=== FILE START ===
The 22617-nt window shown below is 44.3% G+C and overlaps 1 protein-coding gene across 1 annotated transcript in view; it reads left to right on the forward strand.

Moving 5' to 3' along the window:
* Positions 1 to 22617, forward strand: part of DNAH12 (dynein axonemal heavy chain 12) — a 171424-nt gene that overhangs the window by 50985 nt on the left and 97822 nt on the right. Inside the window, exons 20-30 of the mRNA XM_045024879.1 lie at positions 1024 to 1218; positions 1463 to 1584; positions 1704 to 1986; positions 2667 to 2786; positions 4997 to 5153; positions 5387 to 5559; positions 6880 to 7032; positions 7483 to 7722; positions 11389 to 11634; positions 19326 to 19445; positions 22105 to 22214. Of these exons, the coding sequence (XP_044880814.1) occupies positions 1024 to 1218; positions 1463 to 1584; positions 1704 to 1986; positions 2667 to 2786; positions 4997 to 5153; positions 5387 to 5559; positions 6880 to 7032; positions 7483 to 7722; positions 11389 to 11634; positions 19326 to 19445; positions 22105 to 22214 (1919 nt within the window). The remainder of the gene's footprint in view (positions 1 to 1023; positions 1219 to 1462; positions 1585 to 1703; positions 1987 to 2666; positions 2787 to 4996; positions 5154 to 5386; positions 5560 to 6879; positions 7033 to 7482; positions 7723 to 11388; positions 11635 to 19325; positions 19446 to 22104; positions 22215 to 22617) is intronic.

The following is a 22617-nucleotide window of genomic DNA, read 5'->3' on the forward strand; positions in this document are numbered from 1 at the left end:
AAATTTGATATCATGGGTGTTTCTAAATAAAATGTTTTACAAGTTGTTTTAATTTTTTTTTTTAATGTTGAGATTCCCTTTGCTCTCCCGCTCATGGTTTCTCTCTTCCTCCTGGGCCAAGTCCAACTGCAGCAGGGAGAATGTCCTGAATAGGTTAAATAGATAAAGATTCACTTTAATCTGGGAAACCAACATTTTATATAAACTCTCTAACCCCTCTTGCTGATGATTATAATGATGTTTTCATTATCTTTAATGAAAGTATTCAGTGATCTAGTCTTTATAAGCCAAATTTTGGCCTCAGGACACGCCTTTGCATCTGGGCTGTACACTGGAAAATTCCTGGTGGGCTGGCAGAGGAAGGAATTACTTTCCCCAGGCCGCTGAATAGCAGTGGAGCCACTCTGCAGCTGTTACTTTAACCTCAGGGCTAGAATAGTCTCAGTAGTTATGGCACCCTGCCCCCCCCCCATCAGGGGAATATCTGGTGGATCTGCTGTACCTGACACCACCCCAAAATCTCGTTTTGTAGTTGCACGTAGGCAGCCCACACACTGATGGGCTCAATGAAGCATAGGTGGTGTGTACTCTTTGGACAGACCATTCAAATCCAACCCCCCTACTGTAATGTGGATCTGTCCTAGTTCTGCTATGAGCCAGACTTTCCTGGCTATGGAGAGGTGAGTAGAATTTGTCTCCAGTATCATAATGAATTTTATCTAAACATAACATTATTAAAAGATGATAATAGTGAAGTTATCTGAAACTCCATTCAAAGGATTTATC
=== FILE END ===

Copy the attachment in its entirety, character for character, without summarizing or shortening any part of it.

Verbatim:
The 22617-nt window shown below is 44.3% G+C and overlaps 1 protein-coding gene across 1 annotated transcript in view; it reads left to right on the forward strand.

Moving 5' to 3' along the window:
* Positions 1 to 22617, forward strand: part of DNAH12 (dynein axonemal heavy chain 12) — a 171424-nt gene that overhangs the window by 50985 nt on the left and 97822 nt on the right. Inside the window, exons 20-30 of the mRNA XM_045024879.1 lie at positions 1024 to 1218; positions 1463 to 1584; positions 1704 to 1986; positions 2667 to 2786; positions 4997 to 5153; positions 5387 to 5559; positions 6880 to 7032; positions 7483 to 7722; positions 11389 to 11634; positions 19326 to 19445; positions 22105 to 22214. Of these exons, the coding sequence (XP_044880814.1) occupies positions 1024 to 1218; positions 1463 to 1584; positions 1704 to 1986; positions 2667 to 2786; positions 4997 to 5153; positions 5387 to 5559; positions 6880 to 7032; positions 7483 to 7722; positions 11389 to 11634; positions 19326 to 19445; positions 22105 to 22214 (1919 nt within the window). The remainder of the gene's footprint in view (positions 1 to 1023; positions 1219 to 1462; positions 1585 to 1703; positions 1987 to 2666; positions 2787 to 4996; positions 5154 to 5386; positions 5560 to 6879; positions 7033 to 7482; positions 7723 to 11388; positions 11635 to 19325; positions 19446 to 22104; positions 22215 to 22617) is intronic.

The following is a 22617-nucleotide window of genomic DNA, read 5'->3' on the forward strand; positions in this document are numbered from 1 at the left end:
AAATTTGATATCATGGGTGTTTCTAAATAAAATGTTTTACAAGTTGTTTTAATTTTTTTTTTTAATGTTGAGATTCCCTTTGCTCTCCCGCTCATGGTTTCTCTCTTCCTCCTGGGCCAAGTCCAACTGCAGCAGGGAGAATGTCCTGAATAGGTTAAATAGATAAAGATTCACTTTAATCTGGGAAACCAACATTTTATATAAACTCTCTAACCCCTCTTGCTGATGATTATAATGATGTTTTCATTATCTTTAATGAAAGTATTCAGTGATCTAGTCTTTATAAGCCAAATTTTGGCCTCAGGACACGCCTTTGCATCTGGGCTGTACACTGGAAAATTCCTGGTGGGCTGGCAGAGGAAGGAATTACTTTCCCCAGGCCGCTGAATAGCAGTGGAGCCACTCTGCAGCTGTTACTTTAACCTCAGGGCTAGAATAGTCTCAGTAGTTATGGCACCCTGCCCCCCCCCCATCAGGGGAATATCTGGTGGATCTGCTGTACCTGACACCACCCCAAAATCTCGTTTTGTAGTTGCACGTAGGCAGCCCACACACTGATGGGCTCAATGAAGCATAGGTGGTGTGTACTCTTTGGACAGACCATTCAAATCCAACCCCCCTACTGTAATGTGGATCTGTCCTAGTTCTGCTATGAGCCAGACTTTCCTGGCTATGGAGAGGTGAGTAGAATTTGTCTCCAGTATCATAATGAATTTTATCTAAACATAACATTATTAAAAGATGATAATAGTGAAGTTATCTGAAACTCCATTCAAAGGATTTATC